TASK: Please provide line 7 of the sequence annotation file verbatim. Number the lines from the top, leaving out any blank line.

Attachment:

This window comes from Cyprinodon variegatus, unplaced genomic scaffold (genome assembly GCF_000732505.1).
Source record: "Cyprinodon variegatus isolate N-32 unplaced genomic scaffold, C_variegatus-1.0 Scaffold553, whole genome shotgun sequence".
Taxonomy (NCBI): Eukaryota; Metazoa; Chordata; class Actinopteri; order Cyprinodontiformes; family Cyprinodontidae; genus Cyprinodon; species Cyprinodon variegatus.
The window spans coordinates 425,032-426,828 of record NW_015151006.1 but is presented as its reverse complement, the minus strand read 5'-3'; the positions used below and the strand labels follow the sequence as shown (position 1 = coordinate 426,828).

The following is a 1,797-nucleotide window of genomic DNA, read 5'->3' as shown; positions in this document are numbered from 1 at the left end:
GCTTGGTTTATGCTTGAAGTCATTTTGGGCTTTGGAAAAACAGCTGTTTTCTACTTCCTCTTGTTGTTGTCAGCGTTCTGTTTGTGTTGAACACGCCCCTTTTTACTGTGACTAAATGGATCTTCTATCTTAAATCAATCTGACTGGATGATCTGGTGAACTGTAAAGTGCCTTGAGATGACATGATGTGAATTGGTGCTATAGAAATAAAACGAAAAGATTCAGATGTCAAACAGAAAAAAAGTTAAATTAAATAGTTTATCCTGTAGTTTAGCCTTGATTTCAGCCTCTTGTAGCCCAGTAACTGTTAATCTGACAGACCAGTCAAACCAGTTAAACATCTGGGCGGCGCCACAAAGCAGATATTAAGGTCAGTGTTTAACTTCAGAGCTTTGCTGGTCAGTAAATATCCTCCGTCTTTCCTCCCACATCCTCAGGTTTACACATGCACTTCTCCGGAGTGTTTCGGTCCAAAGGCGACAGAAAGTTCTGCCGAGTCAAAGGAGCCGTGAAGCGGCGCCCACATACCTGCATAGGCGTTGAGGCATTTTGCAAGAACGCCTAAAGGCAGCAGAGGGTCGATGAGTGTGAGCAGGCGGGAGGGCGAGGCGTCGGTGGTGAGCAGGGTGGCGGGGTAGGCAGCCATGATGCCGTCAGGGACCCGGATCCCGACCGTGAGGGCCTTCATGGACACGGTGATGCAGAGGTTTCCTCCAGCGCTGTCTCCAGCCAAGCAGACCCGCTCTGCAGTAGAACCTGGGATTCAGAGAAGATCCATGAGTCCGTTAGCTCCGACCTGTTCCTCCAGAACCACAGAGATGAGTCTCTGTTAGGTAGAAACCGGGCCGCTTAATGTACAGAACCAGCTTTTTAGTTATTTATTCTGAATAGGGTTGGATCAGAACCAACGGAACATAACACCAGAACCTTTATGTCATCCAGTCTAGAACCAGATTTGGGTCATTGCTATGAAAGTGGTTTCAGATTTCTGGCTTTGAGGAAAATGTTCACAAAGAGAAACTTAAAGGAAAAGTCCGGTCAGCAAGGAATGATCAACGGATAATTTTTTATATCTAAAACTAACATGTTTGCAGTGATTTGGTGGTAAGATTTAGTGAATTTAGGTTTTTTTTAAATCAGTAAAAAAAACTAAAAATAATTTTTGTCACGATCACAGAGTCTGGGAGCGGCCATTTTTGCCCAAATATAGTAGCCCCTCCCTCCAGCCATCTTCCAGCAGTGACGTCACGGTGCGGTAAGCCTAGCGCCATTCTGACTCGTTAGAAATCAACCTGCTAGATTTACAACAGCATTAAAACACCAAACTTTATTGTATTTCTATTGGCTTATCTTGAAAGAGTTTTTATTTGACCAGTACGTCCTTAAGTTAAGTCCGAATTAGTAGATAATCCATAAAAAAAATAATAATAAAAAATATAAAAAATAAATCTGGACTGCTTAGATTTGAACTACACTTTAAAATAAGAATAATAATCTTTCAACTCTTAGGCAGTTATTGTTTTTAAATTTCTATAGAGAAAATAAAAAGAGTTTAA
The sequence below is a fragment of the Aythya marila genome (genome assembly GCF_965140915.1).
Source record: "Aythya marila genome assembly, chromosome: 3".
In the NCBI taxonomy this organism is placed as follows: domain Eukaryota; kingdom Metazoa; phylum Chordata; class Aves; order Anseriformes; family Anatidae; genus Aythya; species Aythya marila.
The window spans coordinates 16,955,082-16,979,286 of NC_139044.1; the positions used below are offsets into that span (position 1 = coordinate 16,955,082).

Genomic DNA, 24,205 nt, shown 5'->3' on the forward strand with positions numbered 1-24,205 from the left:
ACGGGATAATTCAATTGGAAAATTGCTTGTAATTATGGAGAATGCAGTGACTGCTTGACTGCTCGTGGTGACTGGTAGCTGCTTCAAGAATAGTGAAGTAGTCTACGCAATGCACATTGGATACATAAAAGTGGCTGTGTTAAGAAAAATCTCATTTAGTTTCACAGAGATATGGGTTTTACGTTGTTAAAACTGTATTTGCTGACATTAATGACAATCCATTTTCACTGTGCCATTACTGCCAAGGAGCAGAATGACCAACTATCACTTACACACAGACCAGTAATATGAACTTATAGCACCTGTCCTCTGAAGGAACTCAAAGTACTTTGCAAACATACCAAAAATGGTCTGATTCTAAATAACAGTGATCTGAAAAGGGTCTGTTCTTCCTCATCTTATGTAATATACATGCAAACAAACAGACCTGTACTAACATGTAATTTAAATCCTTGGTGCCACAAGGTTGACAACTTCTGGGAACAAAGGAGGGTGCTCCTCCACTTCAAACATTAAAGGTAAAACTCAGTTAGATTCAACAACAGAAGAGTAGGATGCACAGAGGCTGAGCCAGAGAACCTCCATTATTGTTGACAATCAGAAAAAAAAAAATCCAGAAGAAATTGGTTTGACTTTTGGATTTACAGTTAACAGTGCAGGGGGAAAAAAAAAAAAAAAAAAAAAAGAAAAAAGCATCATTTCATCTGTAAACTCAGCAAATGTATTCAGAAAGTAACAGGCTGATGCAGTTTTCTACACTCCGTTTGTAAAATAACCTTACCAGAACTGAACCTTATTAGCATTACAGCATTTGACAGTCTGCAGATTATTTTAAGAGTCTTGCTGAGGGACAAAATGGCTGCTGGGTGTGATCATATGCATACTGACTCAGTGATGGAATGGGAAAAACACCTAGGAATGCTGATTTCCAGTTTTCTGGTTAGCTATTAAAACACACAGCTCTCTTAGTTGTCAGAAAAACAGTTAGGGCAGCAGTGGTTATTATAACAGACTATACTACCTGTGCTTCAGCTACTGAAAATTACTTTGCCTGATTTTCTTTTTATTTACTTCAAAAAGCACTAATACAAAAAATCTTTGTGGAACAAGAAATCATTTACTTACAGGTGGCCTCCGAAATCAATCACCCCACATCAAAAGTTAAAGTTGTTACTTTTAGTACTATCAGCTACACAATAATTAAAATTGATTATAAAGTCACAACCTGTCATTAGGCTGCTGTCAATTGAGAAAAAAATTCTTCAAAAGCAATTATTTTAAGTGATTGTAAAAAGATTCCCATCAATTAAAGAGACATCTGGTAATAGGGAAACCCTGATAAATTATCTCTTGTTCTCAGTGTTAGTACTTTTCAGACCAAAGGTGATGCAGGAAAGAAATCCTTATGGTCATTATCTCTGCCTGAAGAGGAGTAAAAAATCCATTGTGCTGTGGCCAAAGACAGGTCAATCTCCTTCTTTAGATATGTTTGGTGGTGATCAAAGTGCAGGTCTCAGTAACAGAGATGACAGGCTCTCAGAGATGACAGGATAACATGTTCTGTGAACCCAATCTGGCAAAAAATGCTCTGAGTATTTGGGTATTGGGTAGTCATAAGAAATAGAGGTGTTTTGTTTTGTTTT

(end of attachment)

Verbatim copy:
The sequence below is a fragment of the Aythya marila genome (genome assembly GCF_965140915.1).